Now too significant a faction in our population are instead drawn in by the same primitive excitements of fear and outrage that once burnt heretics and witches. I can find no way to assure myself that a truly reasonable debate over real issues can be had in this country at this time, while the president continues to give legitimacy to crank theories that impute vile motives to critics of his government.

Looking at the matter from the other side, I am haunted by these libels, by the fear that their potency will increase until they overwhelm politics. Americans are always very ready to react with cynicism to the word “politics” — but these are the channels through which our differences have been negotiated in the past, the gist and genius of our founding documents. 

How can anyone, once convinced of the truth of these lurid stories, be dissuaded? To allude to them in any detail is to give them a larger life. They involve paedophilia, a crime especially suited to being made the burning coal that inflames the credulous imagination. 

Perhaps this species of indignation allows people careful of their virtue to entertain thoughts they would otherwise forbid themselves. Perhaps the libels arouse something like panic, a focus on the emergency, the purported crime, to the exclusion of other kinds of awareness that might dismiss it.

And maybe this anxiety of mine, that dangerous irrationality has gained a purchase on the thinking of an import­ant fraction of the American people, gives any evidence of this trend an importance that it does not have. 

To the extent that I see this mentality emerging in any group, I lose respect for them and I lose hope of having a meaningful conversation with them. So I also am a part of the divisiveness that plagues our democracy.

There is an old habit of fear in this country, ancient in the South because it is hard to trust anyone to whom you have done and are doing grievous harm. After the civil war, the defeated side triumphed. 

The hopes of Reconstruction were not only defeated but forgotten and the American memory was seduced by juleps, hoop skirts, Uncle Remus and fear. If Lincoln had not been assassinated, we might have lost him too. 

Grievous harm continued in various forms and the same fear flourished and spread and blurred the distinction between North and South that the war might seem to have hardened.

Demonstrators on the march in New York this week, urging election officials to ‘count every vote’ © Zuma Press/eyevine

There were alarms about immigrants and anarchists, then the great fear of communism and its sponsor, the Soviet Union, a fear ingrained in the public for decades as a matter of government policy. Interestingly, the fear has outlived its rationale. Now tales of the sort that Senator Joseph McCarthy told the nation about communists having infiltrated the government are told about decadent elitists.

Russia may well be doing what it can to discredit and subvert our elections today, but the alarm that would have been aroused by these intrusions in earlier decades is focused now on a supposed conspiracy of paedophiles, embedded in our government as were the old Reds, though with less obvious motives. Presumably no special credentials are required to run a child sex ring from the basement of a pizza parlour, as certain distinguished members of the Democratic party were accused of doing.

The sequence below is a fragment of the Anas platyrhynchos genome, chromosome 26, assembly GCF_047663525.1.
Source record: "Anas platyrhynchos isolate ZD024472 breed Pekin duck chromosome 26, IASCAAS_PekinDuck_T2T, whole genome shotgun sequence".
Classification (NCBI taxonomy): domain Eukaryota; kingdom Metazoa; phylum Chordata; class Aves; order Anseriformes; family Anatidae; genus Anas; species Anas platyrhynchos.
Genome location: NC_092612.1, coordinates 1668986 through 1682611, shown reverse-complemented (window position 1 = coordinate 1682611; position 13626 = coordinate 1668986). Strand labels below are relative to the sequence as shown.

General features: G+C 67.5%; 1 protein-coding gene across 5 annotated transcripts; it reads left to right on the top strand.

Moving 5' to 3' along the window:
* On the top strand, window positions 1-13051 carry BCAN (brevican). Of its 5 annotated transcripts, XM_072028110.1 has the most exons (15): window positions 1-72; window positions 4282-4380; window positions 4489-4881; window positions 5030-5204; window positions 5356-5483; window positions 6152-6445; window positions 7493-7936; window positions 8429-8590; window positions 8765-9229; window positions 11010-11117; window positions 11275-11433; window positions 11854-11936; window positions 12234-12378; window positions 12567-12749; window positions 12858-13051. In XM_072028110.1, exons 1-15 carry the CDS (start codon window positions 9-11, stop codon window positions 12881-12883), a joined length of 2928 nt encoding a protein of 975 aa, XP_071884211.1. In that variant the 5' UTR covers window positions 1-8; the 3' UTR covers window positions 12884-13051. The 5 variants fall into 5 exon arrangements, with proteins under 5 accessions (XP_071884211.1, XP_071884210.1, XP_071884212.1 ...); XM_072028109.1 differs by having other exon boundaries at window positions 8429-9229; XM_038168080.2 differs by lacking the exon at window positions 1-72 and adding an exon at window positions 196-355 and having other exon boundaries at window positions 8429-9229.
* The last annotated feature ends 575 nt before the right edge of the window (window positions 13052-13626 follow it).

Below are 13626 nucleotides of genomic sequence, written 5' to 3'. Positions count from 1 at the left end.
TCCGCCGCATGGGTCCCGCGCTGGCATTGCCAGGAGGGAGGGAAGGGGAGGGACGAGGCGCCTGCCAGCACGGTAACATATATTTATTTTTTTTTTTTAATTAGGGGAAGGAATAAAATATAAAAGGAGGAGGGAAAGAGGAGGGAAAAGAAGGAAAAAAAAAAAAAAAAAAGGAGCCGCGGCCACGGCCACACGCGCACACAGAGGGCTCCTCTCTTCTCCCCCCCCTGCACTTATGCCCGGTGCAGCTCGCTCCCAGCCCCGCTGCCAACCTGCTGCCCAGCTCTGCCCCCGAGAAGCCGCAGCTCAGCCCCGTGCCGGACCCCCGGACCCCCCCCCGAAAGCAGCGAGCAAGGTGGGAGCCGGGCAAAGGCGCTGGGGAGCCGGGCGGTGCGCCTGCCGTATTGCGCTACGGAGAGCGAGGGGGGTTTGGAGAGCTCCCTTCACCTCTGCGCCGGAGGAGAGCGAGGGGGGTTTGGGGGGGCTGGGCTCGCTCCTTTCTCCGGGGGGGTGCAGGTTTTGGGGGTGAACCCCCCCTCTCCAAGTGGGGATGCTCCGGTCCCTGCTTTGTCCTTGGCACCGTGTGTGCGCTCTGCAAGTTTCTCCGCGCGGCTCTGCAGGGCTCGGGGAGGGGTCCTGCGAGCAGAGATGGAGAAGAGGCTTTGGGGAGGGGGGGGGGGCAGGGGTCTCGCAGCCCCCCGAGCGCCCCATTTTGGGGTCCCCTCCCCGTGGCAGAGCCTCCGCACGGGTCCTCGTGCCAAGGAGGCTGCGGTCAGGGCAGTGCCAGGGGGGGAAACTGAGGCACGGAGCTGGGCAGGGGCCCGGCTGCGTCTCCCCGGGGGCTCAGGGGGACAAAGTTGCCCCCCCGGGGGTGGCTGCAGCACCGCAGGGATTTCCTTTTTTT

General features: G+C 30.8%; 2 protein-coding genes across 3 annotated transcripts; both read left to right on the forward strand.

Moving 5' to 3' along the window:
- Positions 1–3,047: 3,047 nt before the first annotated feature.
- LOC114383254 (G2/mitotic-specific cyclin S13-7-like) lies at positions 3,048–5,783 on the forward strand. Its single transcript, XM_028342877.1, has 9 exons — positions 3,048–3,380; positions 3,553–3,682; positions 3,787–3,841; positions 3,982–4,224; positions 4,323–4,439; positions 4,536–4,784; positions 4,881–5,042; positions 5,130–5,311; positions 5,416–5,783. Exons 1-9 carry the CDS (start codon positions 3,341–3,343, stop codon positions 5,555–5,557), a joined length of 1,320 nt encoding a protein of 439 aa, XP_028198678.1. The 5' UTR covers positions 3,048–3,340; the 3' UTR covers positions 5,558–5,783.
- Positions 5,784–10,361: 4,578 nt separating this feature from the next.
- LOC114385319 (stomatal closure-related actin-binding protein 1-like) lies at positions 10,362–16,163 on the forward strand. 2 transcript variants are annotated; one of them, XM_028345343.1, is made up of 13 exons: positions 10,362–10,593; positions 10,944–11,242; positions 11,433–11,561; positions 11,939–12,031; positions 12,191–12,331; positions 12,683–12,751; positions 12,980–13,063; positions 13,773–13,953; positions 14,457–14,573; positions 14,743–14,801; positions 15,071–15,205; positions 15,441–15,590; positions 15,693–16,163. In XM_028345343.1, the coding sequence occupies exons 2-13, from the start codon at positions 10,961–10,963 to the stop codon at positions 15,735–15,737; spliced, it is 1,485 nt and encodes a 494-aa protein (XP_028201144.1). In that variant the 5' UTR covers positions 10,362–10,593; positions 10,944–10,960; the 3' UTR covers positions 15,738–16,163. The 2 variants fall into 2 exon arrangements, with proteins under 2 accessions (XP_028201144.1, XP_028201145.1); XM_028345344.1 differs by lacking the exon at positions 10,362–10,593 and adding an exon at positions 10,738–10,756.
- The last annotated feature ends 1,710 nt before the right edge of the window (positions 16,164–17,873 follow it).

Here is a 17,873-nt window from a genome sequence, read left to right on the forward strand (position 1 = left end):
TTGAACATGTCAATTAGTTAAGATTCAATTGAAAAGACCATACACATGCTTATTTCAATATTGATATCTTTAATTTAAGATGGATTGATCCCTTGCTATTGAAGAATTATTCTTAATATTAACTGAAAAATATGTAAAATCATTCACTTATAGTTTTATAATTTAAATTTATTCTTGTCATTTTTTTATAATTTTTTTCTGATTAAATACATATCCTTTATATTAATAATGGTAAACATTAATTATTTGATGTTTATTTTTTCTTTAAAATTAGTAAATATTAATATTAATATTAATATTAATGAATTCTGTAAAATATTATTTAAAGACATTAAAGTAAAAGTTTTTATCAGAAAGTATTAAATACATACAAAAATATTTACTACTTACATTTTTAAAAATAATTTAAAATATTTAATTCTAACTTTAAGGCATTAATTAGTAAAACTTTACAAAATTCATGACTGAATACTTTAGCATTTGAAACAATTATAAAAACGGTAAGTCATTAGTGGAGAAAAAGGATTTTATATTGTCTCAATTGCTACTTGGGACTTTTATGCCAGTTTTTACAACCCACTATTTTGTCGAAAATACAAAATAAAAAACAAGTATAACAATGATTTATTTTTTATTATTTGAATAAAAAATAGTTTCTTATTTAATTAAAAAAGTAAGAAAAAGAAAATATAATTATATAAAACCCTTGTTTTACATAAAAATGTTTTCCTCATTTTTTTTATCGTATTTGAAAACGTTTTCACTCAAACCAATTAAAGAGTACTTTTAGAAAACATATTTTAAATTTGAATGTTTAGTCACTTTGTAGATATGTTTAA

The larger point is that Russia, whose misfortune it is always to appear as a looming threat, and often to be one, is now behaving aggressively, making a shrewd assault on our democracy and at the same time canoodling with our president, whose intentions where elections are concerned seem broadly the same. Meanwhile, our flag-bedecked super-patriots are in a froth about a sinister cabal made up of the president’s critics. None of this makes any sense at all.

These strange trends in our public life are too influential, too like dangerous movements in other times and places, to be ignored. But in all fairness, the electorate were offered two hard choices — to try to restart the economy, or to concentrate fully on controlling the Covid-19 pandemic. These options are not so much at odds as they are sometimes made to seem. 

Actually controlling the virus would make possible a normalisation of the economy once and for all. On the other hand, most voters have dependants or dread the thought of becoming dependants. They know that nothing is more essential to their health and the health of their families than paying the rent. 

Opening the economy prematurely might well prove disastrous, but keeping it shut down will present immediate problems with difficult solutions, like crowding or eviction. If Congress had passed a relief bill, as it certainly should have done, this might have been a very different election. Certainly voters took into account the fact that no support was coming.

Despite all, my compatriots in their scores of millions waited hours in patient lines, masked and distanced, to perform the political act that makes the profoundest sense. God bless America.

Marilynne Robinson’s most recent novel ‘Jack’ is published by Virago